Monday, February 20, 2006

Building a theology of the Land #2: “Personal History”
When I was growing up in suburban Texas, every single person I knew loved Israel. We sang songs with Hebrew verses; the occasional shofar showed up in worship services; there were people in our Christian circles who were Jewish ethnically and in their praxis (Passover, diet, style of wedding, etc). There was a general reverence, I think, towards things Jewish—whether stories about Masada or the Fiddler on the Roof. As far as the nation of Israel was concerned, we all thought they were the baddest, toughest cusses on the planet, and we were pretty sure God wanted them on a certain strip of Land in the Eastern Mediterranean. One of my best friends had a dog named Yanni. This was the nickname of Benjamin Netanyahu’s brother Jonathan, a national hero who was the lone Israeli killed during the remarkable raid to rescue the passengers and crew from a hijacked plane in Entebbe, Uganda. (For those not familiar with the way Americans love dogs, naming your pooch after someone is a complement, not a curse!) I imagine many others grew up with roughly the same perspective I had.

What produced this phenomenon in American culture? Lots of reasons, I suspect; Israelis were definitely not Communist; in the 70s and 80s, the best-selling non-fiction (I use that term as the NY Times used it!) book in history, The Late Great Planet Earth had propagated the belief in the rapture, the need for the Jews to own the Land and rebuild the Temple, etc. Post-holocaust sensitivity and knowledge of the hostility of Israel’s neighbors toward Jews also contributed to this support.

As I reflect on this, I’m struck by three things: the first is the very militant nature of this support for the present-day nation-state of Israel among Christians—something I find no support for in the New Testament whatsoever. Second, I don’t remember ever being “drilled” in the Scriptures as to why it was the case that Israel should own the Land; it was just assumed. Perhaps this is in part due to the very complex arguments mustered by dispensationalists. Above all, there are important and encouraging NT teachings that were left behind when we focused on the present-day nation-state of Israel and failed to see the connection between the ancient Land of Israel and something greater...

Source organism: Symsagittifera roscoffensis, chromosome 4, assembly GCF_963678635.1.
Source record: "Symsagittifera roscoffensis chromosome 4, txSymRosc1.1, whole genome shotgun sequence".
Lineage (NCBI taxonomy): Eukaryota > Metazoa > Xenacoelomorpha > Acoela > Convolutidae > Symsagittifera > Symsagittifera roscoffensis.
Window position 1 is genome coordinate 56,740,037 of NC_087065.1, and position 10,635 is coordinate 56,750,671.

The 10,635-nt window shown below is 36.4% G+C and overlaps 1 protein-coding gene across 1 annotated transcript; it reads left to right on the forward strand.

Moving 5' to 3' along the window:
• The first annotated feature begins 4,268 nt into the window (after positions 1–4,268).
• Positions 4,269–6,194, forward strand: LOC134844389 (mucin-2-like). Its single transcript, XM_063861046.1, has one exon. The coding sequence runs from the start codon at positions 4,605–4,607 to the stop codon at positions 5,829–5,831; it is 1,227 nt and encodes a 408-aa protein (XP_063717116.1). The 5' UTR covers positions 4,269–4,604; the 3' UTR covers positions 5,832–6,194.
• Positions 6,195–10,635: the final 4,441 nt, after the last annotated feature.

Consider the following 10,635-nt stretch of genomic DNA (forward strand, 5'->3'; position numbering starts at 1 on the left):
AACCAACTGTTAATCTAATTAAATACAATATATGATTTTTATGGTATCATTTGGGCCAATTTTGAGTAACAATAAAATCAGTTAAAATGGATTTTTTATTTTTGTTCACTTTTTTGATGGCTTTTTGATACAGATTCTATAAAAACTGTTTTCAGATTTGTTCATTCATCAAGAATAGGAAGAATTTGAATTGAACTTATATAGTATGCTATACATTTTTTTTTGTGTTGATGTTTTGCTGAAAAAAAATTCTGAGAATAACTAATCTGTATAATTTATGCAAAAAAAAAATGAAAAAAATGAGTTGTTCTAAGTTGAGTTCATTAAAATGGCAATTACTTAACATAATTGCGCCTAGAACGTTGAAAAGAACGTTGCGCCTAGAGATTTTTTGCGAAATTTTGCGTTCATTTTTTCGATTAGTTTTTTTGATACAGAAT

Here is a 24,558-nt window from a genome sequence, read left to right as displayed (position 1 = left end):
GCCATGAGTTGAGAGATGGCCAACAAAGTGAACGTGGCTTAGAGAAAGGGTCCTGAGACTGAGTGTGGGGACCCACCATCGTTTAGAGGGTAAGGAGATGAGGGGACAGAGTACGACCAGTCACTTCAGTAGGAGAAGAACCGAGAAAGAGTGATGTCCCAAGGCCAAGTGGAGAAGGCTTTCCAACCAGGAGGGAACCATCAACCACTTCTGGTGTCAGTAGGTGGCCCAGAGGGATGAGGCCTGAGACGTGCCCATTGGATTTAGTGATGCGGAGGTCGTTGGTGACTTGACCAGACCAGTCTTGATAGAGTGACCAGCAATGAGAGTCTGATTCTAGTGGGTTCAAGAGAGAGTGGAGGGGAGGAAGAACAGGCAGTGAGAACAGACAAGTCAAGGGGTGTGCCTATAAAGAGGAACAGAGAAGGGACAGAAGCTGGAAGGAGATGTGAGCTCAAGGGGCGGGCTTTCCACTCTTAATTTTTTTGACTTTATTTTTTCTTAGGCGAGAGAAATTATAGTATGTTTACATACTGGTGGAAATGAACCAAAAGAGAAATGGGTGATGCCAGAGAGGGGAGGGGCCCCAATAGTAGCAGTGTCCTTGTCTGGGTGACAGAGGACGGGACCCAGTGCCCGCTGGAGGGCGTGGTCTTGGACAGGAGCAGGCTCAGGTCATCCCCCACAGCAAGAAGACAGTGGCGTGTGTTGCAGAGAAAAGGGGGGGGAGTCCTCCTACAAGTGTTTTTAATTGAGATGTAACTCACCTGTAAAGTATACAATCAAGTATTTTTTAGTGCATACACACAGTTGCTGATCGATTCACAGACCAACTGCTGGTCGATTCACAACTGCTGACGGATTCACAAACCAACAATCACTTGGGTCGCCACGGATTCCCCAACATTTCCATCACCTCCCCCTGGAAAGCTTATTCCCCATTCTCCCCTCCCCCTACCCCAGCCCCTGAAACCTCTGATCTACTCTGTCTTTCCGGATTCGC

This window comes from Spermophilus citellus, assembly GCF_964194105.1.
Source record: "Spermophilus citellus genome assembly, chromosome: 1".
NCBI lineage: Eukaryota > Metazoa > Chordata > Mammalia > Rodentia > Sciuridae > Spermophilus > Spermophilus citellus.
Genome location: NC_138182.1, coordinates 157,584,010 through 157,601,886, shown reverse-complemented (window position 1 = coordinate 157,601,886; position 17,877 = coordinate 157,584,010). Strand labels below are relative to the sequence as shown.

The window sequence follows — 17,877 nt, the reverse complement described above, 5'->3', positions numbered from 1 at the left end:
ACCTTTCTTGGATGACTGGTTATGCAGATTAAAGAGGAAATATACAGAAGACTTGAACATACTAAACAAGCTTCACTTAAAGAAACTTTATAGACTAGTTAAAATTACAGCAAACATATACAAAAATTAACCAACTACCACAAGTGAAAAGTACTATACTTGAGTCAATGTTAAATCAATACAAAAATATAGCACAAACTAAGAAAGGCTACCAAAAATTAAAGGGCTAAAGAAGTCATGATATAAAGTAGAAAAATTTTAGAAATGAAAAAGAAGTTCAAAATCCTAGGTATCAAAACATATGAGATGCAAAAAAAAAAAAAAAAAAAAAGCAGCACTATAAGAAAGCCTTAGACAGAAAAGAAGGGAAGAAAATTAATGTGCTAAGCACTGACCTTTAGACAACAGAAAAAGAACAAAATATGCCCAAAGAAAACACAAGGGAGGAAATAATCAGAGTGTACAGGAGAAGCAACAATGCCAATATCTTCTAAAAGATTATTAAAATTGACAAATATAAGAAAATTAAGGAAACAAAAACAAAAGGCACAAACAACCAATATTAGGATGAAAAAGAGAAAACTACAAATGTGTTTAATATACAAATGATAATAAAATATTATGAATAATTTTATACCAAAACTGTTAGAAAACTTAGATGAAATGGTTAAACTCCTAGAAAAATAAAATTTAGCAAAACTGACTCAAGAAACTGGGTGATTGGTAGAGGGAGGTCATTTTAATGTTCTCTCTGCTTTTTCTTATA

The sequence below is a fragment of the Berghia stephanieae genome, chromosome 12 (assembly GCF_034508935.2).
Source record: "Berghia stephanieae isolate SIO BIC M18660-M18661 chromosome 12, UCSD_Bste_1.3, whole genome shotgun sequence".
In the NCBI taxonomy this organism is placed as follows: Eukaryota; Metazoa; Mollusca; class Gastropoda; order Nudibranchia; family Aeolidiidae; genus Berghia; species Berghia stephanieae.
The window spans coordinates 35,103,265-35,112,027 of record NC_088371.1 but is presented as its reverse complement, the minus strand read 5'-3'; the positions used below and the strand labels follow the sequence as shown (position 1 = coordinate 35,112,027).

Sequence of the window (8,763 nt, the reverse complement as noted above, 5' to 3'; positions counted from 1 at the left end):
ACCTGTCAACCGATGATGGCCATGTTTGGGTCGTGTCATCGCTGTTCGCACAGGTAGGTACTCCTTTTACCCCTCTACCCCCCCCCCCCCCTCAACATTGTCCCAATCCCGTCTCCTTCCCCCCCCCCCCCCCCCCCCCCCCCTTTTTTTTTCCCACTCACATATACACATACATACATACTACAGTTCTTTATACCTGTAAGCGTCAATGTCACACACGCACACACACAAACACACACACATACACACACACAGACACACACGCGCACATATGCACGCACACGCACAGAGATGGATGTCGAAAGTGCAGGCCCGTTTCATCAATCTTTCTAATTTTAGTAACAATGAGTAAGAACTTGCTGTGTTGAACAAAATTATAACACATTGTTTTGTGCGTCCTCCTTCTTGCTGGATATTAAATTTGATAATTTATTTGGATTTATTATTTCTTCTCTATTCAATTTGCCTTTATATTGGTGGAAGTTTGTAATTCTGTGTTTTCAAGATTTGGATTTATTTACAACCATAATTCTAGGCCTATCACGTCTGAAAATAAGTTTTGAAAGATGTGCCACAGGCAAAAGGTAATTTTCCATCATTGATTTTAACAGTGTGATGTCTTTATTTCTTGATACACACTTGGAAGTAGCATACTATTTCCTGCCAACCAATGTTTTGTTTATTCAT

Over the past decade-plus, I’ve gotten to know the Israeli-Palestinian conflict from a new angle, thanks to a thoughtful teacher in social studies course in high school, an undergraduate degree in International Studies, and getting to know Arabs and Christians from the Middle East. I read books by O. Palmer Robertson, Gary Burge, W. D. Davies, and Walter Breuggemann which addressed the subject. While visiting a friend at Queen’s College, Oxford, I had the privilege of hearing Peter Walker do a lecture on related material (Jerusalem in the New Testament); I also heard Palmer Robertson do something similar at my alma mater on the Land. Such experiences solidified a change I was already undergoing and (I trust) fostered a more mature approach to the issue of the Land and the relevant biblical texts.

In the next post, I’m going to take a look at the NT texts which might address the question of the Land. First up? Matthew 5:5…

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